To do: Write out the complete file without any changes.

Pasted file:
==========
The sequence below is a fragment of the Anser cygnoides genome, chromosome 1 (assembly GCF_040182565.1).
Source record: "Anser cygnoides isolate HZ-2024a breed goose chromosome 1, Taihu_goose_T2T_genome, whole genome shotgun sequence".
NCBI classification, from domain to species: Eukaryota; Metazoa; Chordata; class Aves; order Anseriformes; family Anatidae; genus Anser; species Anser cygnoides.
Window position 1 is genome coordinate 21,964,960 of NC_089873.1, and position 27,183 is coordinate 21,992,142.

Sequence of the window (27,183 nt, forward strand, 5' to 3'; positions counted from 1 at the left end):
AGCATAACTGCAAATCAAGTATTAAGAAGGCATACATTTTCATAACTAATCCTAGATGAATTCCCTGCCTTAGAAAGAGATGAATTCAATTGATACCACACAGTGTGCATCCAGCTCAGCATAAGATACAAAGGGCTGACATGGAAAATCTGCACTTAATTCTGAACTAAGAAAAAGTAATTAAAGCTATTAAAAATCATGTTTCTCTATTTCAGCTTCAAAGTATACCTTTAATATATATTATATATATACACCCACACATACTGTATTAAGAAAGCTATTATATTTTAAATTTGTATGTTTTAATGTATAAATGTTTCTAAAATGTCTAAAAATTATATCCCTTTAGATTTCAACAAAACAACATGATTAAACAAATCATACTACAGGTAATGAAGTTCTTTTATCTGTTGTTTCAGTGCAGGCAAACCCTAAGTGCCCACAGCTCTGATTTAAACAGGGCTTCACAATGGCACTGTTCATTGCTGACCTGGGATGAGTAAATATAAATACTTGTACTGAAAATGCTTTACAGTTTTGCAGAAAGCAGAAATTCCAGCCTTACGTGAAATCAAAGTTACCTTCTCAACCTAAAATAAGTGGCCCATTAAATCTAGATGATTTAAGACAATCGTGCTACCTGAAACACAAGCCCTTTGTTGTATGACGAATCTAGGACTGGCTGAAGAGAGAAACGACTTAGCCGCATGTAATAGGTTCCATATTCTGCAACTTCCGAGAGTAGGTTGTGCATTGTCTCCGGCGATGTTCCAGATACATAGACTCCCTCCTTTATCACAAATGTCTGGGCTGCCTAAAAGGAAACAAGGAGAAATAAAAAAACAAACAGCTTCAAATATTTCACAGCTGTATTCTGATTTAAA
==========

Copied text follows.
The sequence below is a fragment of the Anser cygnoides genome, chromosome 1 (assembly GCF_040182565.1).
Source record: "Anser cygnoides isolate HZ-2024a breed goose chromosome 1, Taihu_goose_T2T_genome, whole genome shotgun sequence".
NCBI classification, from domain to species: Eukaryota; Metazoa; Chordata; class Aves; order Anseriformes; family Anatidae; genus Anser; species Anser cygnoides.
Window position 1 is genome coordinate 21,964,960 of NC_089873.1, and position 27,183 is coordinate 21,992,142.

Sequence of the window (27,183 nt, forward strand, 5' to 3'; positions counted from 1 at the left end):
AGCATAACTGCAAATCAAGTATTAAGAAGGCATACATTTTCATAACTAATCCTAGATGAATTCCCTGCCTTAGAAAGAGATGAATTCAATTGATACCACACAGTGTGCATCCAGCTCAGCATAAGATACAAAGGGCTGACATGGAAAATCTGCACTTAATTCTGAACTAAGAAAAAGTAATTAAAGCTATTAAAAATCATGTTTCTCTATTTCAGCTTCAAAGTATACCTTTAATATATATTATATATATACACCCACACATACTGTATTAAGAAAGCTATTATATTTTAAATTTGTATGTTTTAATGTATAAATGTTTCTAAAATGTCTAAAAATTATATCCCTTTAGATTTCAACAAAACAACATGATTAAACAAATCATACTACAGGTAATGAAGTTCTTTTATCTGTTGTTTCAGTGCAGGCAAACCCTAAGTGCCCACAGCTCTGATTTAAACAGGGCTTCACAATGGCACTGTTCATTGCTGACCTGGGATGAGTAAATATAAATACTTGTACTGAAAATGCTTTACAGTTTTGCAGAAAGCAGAAATTCCAGCCTTACGTGAAATCAAAGTTACCTTCTCAACCTAAAATAAGTGGCCCATTAAATCTAGATGATTTAAGACAATCGTGCTACCTGAAACACAAGCCCTTTGTTGTATGACGAATCTAGGACTGGCTGAAGAGAGAAACGACTTAGCCGCATGTAATAGGTTCCATATTCTGCAACTTCCGAGAGTAGGTTGTGCATTGTCTCCGGCGATGTTCCAGATACATAGACTCCCTCCTTTATCACAAATGTCTGGGCTGCCTAAAAGGAAACAAGGAGAAATAAAAAAACAAACAGCTTCAAATATTTCACAGCTGTATTCTGATTTAAA